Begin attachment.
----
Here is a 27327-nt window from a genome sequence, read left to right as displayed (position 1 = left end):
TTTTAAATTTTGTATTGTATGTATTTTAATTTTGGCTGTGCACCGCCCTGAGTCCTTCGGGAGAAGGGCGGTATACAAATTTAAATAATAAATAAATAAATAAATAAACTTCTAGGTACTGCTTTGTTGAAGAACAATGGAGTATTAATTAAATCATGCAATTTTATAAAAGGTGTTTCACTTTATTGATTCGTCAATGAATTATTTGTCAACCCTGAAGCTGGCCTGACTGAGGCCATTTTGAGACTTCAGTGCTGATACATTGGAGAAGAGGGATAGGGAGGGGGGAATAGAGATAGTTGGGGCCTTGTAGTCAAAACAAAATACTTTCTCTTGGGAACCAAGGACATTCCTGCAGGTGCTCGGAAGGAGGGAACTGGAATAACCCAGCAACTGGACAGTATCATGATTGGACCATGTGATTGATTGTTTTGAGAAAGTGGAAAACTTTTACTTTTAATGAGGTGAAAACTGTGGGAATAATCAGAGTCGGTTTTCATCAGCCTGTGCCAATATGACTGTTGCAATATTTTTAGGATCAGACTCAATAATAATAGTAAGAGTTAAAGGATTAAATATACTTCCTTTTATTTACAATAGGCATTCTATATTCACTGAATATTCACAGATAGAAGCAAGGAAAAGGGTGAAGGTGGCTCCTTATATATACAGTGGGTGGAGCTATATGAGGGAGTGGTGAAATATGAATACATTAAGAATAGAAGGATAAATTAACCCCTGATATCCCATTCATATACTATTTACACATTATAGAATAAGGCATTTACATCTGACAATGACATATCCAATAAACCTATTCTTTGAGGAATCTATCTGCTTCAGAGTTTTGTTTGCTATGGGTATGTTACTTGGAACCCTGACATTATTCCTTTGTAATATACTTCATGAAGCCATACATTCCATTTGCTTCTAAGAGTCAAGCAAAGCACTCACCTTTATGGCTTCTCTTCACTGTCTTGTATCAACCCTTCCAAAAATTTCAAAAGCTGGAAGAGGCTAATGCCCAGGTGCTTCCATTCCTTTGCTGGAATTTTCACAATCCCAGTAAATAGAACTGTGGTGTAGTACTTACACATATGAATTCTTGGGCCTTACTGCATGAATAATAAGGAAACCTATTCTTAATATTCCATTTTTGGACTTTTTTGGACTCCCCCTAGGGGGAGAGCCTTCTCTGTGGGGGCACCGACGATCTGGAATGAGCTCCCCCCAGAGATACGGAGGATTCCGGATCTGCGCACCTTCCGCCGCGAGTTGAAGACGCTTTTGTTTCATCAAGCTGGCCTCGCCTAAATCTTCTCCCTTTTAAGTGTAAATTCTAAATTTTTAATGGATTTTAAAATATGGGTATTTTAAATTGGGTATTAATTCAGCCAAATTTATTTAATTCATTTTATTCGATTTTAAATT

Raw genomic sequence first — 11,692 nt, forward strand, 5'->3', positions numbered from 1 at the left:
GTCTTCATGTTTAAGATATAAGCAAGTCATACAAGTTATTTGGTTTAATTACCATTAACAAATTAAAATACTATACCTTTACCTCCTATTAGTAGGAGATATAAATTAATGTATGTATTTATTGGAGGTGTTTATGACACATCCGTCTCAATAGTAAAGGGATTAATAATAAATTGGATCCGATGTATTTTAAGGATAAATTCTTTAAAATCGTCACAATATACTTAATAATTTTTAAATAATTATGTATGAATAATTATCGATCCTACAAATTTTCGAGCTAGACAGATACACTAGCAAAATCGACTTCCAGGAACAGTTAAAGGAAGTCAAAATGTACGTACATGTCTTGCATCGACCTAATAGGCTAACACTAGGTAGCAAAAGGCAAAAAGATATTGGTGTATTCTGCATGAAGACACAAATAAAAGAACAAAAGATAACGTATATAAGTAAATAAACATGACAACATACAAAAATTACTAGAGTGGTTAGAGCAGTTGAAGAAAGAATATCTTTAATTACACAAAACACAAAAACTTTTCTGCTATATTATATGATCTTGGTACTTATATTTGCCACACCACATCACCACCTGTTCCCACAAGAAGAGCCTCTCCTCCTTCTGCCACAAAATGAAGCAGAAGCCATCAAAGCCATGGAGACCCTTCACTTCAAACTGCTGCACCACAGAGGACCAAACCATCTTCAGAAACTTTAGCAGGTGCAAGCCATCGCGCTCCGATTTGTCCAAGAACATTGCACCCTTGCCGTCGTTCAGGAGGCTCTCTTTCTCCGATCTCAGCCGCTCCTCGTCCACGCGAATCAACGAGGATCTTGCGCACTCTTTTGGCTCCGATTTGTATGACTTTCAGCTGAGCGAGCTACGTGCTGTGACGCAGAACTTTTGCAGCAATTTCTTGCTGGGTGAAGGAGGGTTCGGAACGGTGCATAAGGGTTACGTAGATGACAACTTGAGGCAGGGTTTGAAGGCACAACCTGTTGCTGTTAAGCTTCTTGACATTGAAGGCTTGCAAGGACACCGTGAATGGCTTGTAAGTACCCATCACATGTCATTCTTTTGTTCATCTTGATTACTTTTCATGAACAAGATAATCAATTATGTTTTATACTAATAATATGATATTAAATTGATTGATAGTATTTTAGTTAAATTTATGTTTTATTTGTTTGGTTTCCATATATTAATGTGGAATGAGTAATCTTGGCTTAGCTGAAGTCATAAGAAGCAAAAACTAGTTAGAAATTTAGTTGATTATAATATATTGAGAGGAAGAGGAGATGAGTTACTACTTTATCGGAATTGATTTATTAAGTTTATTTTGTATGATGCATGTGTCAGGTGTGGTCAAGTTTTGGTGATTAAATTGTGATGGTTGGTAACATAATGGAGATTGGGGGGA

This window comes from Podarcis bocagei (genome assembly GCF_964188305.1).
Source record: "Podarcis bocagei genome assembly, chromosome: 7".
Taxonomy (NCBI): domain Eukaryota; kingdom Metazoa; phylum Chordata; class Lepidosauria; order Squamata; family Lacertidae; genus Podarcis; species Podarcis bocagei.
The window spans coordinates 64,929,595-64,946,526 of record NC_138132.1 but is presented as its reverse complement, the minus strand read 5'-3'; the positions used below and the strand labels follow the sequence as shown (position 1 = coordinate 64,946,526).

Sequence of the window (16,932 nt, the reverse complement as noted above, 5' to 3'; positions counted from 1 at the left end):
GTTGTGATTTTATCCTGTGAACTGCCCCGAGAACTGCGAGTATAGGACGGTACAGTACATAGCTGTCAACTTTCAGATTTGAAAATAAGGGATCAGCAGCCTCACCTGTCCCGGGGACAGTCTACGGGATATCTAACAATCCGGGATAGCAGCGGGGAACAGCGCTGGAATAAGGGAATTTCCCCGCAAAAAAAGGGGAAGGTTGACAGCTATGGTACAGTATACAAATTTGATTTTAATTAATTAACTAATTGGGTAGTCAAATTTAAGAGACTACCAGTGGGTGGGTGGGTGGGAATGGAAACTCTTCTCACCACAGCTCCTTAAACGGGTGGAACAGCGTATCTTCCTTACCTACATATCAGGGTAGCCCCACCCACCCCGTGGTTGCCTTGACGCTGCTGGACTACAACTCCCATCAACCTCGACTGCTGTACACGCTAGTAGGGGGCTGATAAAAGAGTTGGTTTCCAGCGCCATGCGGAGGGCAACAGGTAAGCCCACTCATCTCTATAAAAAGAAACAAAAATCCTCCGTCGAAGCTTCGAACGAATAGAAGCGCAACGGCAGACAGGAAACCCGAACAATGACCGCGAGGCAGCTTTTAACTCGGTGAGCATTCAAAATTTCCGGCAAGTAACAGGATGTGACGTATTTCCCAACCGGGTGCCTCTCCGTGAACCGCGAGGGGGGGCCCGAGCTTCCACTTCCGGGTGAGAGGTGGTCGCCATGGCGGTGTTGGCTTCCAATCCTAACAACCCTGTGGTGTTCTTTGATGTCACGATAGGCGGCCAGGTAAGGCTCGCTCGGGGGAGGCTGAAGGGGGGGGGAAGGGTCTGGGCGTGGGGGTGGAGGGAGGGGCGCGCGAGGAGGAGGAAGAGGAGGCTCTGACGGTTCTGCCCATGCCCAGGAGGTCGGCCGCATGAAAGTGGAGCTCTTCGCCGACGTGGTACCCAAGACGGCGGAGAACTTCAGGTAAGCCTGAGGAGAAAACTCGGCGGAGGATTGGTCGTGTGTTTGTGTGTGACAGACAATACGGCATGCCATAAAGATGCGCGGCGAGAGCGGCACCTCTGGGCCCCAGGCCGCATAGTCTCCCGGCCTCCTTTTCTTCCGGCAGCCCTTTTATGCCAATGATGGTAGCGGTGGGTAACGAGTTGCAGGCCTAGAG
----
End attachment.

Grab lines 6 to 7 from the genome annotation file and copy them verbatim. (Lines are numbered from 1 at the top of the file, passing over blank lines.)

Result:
Source record: "Podarcis bocagei genome assembly, chromosome: 7".
Taxonomy (NCBI): domain Eukaryota; kingdom Metazoa; phylum Chordata; class Lepidosauria; order Squamata; family Lacertidae; genus Podarcis; species Podarcis bocagei.